Wheat growth stages vary widely across the state, and intermittent rains and warmer temperatures may influence foliar disease development over the next week. Currently, disease levels have been low, but there are a few diseases to keep in mind when scouting wheat.
Stripe rust of wheat has now been reported in several counties in southern Indiana. The disease is generally at low incidence and severity in fields. The fungus that causes stripe rust (Puccinia striformis) produces a yellowish or orange spore, and pustules appear in a row on infected leaves, giving it a “striped” appearance (Figure 1). It is important to consider variety susceptibility to stripe rust, growth stage, and disease spread before applying a fungicide for stripe rust management.
Reports of virus diseases have also been prevalent across southern and central Indiana. Virus diseases of wheat are difficult to tell apart in the field and require laboratory testing for accurate diagnosis. Infected plants typically first appear in uneven patches of yellow or light green within a field, which can be confused with nitrogen deficiency or winter injury (Figure 2). Often, symptoms appear first in low or poorly-drained areas of the field. The cool temperatures we experienced over the last two weeks enhanced symptom development of virus diseases in infected fields. Warmer temperatures will help reduce the appearance of symptoms and plants will appear to recover. Several wheat viruses may cause these symptoms, and Purdue Extension Bulletin BP-146 describes the symptoms and management of each of the wheat virus diseases in detail.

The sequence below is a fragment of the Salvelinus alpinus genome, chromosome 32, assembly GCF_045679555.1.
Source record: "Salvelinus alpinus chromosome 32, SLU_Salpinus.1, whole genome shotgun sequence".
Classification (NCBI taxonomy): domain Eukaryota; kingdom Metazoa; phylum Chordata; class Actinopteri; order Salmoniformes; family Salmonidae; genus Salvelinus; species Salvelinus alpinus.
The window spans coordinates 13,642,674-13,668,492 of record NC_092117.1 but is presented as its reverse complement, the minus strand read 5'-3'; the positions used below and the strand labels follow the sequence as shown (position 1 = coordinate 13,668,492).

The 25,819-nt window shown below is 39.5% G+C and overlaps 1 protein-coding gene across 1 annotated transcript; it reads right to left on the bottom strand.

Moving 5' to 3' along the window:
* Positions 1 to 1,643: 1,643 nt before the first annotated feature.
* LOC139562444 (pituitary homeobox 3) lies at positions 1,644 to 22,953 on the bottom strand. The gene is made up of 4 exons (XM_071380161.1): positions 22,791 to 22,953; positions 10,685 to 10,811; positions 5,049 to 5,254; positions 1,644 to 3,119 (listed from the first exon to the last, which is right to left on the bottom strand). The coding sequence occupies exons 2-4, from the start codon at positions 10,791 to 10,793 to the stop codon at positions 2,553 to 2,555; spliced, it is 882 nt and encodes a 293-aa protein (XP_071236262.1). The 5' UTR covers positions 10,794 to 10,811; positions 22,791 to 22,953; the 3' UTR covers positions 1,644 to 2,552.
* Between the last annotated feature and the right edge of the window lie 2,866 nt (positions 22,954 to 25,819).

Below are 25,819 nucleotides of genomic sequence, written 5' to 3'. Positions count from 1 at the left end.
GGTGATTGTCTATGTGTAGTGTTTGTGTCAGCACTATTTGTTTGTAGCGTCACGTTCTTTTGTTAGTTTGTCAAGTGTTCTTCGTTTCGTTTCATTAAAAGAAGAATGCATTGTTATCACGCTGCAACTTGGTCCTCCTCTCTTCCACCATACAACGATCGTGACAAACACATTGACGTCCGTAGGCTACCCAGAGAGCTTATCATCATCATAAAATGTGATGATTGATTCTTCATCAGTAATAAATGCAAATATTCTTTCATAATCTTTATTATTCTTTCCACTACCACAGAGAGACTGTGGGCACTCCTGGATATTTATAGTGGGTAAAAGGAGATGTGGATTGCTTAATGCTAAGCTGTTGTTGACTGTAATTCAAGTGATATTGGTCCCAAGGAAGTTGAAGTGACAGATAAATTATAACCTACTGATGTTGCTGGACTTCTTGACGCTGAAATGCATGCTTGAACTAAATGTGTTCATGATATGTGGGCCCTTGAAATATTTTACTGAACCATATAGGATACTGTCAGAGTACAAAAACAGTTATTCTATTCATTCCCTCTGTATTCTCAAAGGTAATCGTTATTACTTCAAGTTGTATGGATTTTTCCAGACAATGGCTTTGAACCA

Figure 1. Stripe rust on wheat.
Figure 2. Wheat exhibiting symptoms of soilborne virus diseases.
The Purdue Plant and Pest Diagnostic Laboratory provides testing for the presence of wheat spindle streak (or yellow) mosaic virus (WSSMV), soil-borne wheat mosaic virus (SBWMV), and 5 strains of Barley yellow dwarf virus (BYDV) with a multiplex PCR detection assay. Contact the PPDL (https://ppdl.purdue.edu/PPDL/contacts.html) for testing fees. For an accurate diagnosis it is important to dig and submit entire plants exhibiting symptoms (see submission information at https://ppdl.purdue.edu/PPDL/physical.html). Although no control methods are available to reduce symptoms in currently infected plants, it is still important to get an accurate diagnosis for management of future wheat plantings. The best way to manage virus diseases is to plant resistant varieties in areas with a previous history of the diseases.
(Source – http://www.farms.com/news/wheat-disease-update-106765.aspx)